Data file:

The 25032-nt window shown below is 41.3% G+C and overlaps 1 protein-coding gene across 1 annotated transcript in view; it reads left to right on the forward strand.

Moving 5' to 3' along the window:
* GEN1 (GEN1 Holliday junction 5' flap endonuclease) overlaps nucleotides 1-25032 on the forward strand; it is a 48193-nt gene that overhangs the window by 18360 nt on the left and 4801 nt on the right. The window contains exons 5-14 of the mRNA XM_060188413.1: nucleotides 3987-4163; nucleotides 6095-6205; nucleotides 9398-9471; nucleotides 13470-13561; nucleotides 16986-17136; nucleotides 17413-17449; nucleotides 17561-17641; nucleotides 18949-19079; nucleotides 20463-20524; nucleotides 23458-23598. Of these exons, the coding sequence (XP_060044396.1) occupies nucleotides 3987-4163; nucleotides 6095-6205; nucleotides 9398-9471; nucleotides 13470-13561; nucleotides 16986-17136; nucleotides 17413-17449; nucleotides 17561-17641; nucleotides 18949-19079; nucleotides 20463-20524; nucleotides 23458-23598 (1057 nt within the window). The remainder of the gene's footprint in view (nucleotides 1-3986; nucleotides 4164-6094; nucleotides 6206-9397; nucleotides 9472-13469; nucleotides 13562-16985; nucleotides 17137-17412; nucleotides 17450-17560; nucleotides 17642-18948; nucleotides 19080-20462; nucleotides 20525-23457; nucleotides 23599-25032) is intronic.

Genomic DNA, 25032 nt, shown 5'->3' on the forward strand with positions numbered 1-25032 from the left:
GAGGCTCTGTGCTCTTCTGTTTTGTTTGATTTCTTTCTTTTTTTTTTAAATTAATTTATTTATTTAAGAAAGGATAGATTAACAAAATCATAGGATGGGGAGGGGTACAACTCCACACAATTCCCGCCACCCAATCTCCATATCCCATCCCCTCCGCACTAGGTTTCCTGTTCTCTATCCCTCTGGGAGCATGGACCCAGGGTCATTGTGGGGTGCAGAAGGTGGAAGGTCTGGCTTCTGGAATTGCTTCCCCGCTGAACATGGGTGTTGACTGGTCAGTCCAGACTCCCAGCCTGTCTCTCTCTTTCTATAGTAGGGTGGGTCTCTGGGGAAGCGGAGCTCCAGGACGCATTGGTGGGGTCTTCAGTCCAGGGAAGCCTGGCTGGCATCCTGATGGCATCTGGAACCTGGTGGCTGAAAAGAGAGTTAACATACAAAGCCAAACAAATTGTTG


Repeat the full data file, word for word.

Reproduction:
The 25032-nt window shown below is 41.3% G+C and overlaps 1 protein-coding gene across 1 annotated transcript in view; it reads left to right on the forward strand.

Moving 5' to 3' along the window:
* GEN1 (GEN1 Holliday junction 5' flap endonuclease) overlaps nucleotides 1-25032 on the forward strand; it is a 48193-nt gene that overhangs the window by 18360 nt on the left and 4801 nt on the right. The window contains exons 5-14 of the mRNA XM_060188413.1: nucleotides 3987-4163; nucleotides 6095-6205; nucleotides 9398-9471; nucleotides 13470-13561; nucleotides 16986-17136; nucleotides 17413-17449; nucleotides 17561-17641; nucleotides 18949-19079; nucleotides 20463-20524; nucleotides 23458-23598. Of these exons, the coding sequence (XP_060044396.1) occupies nucleotides 3987-4163; nucleotides 6095-6205; nucleotides 9398-9471; nucleotides 13470-13561; nucleotides 16986-17136; nucleotides 17413-17449; nucleotides 17561-17641; nucleotides 18949-19079; nucleotides 20463-20524; nucleotides 23458-23598 (1057 nt within the window). The remainder of the gene's footprint in view (nucleotides 1-3986; nucleotides 4164-6094; nucleotides 6206-9397; nucleotides 9472-13469; nucleotides 13562-16985; nucleotides 17137-17412; nucleotides 17450-17560; nucleotides 17642-18948; nucleotides 19080-20462; nucleotides 20525-23457; nucleotides 23599-25032) is intronic.

Genomic DNA, 25032 nt, shown 5'->3' on the forward strand with positions numbered 1-25032 from the left:
GAGGCTCTGTGCTCTTCTGTTTTGTTTGATTTCTTTCTTTTTTTTTTAAATTAATTTATTTATTTAAGAAAGGATAGATTAACAAAATCATAGGATGGGGAGGGGTACAACTCCACACAATTCCCGCCACCCAATCTCCATATCCCATCCCCTCCGCACTAGGTTTCCTGTTCTCTATCCCTCTGGGAGCATGGACCCAGGGTCATTGTGGGGTGCAGAAGGTGGAAGGTCTGGCTTCTGGAATTGCTTCCCCGCTGAACATGGGTGTTGACTGGTCAGTCCAGACTCCCAGCCTGTCTCTCTCTTTCTATAGTAGGGTGGGTCTCTGGGGAAGCGGAGCTCCAGGACGCATTGGTGGGGTCTTCAGTCCAGGGAAGCCTGGCTGGCATCCTGATGGCATCTGGAACCTGGTGGCTGAAAAGAGAGTTAACATACAAAGCCAAACAAATTGTTG